Puteaux, France.
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Georges Mochet, who inherited the business from his father Charles Mochet, began to produce cycle-cars in Puteaux, Farnce in approximately 1946 and by 1952 had progressed to more modern looking two seater micro-cars and powered two-wheelers. In 1958, with approximately 3,000 vehicles manufactured, production ended.

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CM Mochet 125 emblem. (©Photo by Segura)

Mochet produced children's’ pedal cars after the First World War and between 1924 and 1934, the "Vélocar" lightweight, pedal-powered, cycle-car. In 1934, the firm's revolutionary "Vélo-Vélocar" recumbent bicycles, ridden to record-breaking speeds by Francis Faure, were banned from cycling competitions by the Union Cycliste Internationale.

In October 1953, at the Paris Motor Show, Mochet exhibited a modern looking small cabriolet bodied car closer in size to a (small) normal car called the Mochet 750, but it never progressed beyond the prototype stage.

(Part of this article is licensed under the GNU Free Documentation License. It includes content from this Wikipedia article.)

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CM Mochet 125 plaque. (©Photo by Segura)

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CM Mochet 125 velar emblem. (©Photo by Segura)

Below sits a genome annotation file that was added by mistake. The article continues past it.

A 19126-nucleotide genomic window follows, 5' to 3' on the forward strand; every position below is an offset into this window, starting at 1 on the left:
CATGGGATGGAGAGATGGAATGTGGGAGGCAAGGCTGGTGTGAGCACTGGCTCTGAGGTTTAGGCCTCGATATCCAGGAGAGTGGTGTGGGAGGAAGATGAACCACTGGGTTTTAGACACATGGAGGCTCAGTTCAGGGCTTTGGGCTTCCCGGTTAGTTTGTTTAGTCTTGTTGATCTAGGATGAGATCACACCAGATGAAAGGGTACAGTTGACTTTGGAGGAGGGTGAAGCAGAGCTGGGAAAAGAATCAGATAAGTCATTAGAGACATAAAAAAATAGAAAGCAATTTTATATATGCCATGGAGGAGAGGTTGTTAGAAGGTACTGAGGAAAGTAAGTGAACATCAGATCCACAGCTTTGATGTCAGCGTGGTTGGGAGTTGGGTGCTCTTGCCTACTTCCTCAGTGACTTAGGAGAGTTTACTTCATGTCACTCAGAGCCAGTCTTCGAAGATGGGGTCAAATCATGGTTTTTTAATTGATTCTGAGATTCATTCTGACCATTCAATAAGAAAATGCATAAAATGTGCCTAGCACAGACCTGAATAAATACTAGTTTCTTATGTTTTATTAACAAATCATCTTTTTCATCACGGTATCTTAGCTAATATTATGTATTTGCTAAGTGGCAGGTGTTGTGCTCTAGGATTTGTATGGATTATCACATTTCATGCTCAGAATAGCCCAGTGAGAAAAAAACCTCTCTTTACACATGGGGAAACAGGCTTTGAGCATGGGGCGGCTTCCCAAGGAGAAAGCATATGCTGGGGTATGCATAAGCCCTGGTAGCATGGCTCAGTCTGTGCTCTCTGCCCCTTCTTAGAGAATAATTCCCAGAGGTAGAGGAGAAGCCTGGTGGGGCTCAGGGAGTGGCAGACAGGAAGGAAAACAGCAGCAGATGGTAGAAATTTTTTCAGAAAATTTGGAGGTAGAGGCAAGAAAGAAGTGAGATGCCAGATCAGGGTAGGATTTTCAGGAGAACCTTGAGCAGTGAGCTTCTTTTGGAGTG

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CM Mochet 125. (©Photo by Segura)

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CM Mochet 125. (©Photo by Segura)

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CM Mochet 125 interior. (©Photo by Segura)

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1920 Mochet Velocar ad.

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1951 CM Mochet 125 ad. (source: Mochet)

Mochet   Mochet History
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THE "1900's" BOOK.
Each decade seems to have its own stylistic language, and this issue showcases logos, ads, cars, companies and products (and their typographical sensibilities) from the early 1900s.

Jrop Roadside
Car Shipping Companies
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Vehicle Transportation


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